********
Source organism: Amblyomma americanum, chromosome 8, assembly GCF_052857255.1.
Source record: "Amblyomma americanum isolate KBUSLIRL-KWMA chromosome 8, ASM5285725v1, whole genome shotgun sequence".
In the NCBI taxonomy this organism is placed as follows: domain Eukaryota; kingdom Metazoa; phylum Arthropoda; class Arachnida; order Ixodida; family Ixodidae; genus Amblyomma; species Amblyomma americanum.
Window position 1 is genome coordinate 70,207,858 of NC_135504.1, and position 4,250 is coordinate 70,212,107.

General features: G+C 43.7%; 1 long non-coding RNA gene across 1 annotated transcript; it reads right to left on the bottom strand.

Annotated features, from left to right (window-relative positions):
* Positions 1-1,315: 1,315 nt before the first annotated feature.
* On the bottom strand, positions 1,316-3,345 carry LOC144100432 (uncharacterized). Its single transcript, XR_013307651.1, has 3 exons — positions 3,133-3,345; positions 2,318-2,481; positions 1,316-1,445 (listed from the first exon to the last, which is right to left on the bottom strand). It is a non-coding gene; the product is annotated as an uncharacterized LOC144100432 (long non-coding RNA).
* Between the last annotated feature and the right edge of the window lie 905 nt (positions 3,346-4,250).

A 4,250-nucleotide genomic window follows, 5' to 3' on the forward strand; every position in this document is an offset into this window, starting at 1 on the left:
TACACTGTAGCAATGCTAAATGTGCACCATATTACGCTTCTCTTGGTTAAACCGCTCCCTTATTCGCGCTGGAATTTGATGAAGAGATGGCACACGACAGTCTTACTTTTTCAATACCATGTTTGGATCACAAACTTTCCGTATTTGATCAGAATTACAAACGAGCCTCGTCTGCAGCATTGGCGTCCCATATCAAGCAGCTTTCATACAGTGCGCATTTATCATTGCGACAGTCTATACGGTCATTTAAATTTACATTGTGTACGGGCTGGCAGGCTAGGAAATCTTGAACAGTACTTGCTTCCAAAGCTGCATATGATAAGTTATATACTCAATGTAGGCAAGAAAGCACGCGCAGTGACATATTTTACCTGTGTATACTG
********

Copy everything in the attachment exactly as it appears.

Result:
Source organism: Amblyomma americanum, chromosome 8, assembly GCF_052857255.1.
Source record: "Amblyomma americanum isolate KBUSLIRL-KWMA chromosome 8, ASM5285725v1, whole genome shotgun sequence".
In the NCBI taxonomy this organism is placed as follows: domain Eukaryota; kingdom Metazoa; phylum Arthropoda; class Arachnida; order Ixodida; family Ixodidae; genus Amblyomma; species Amblyomma americanum.
Window position 1 is genome coordinate 70,207,858 of NC_135504.1, and position 4,250 is coordinate 70,212,107.

General features: G+C 43.7%; 1 long non-coding RNA gene across 1 annotated transcript; it reads right to left on the bottom strand.

Annotated features, from left to right (window-relative positions):
* Positions 1-1,315: 1,315 nt before the first annotated feature.
* On the bottom strand, positions 1,316-3,345 carry LOC144100432 (uncharacterized). Its single transcript, XR_013307651.1, has 3 exons — positions 3,133-3,345; positions 2,318-2,481; positions 1,316-1,445 (listed from the first exon to the last, which is right to left on the bottom strand). It is a non-coding gene; the product is annotated as an uncharacterized LOC144100432 (long non-coding RNA).
* Between the last annotated feature and the right edge of the window lie 905 nt (positions 3,346-4,250).

A 4,250-nucleotide genomic window follows, 5' to 3' on the forward strand; every position in this document is an offset into this window, starting at 1 on the left:
TACACTGTAGCAATGCTAAATGTGCACCATATTACGCTTCTCTTGGTTAAACCGCTCCCTTATTCGCGCTGGAATTTGATGAAGAGATGGCACACGACAGTCTTACTTTTTCAATACCATGTTTGGATCACAAACTTTCCGTATTTGATCAGAATTACAAACGAGCCTCGTCTGCAGCATTGGCGTCCCATATCAAGCAGCTTTCATACAGTGCGCATTTATCATTGCGACAGTCTATACGGTCATTTAAATTTACATTGTGTACGGGCTGGCAGGCTAGGAAATCTTGAACAGTACTTGCTTCCAAAGCTGCATATGATAAGTTATATACTCAATGTAGGCAAGAAAGCACGCGCAGTGACATATTTTACCTGTGTATACTG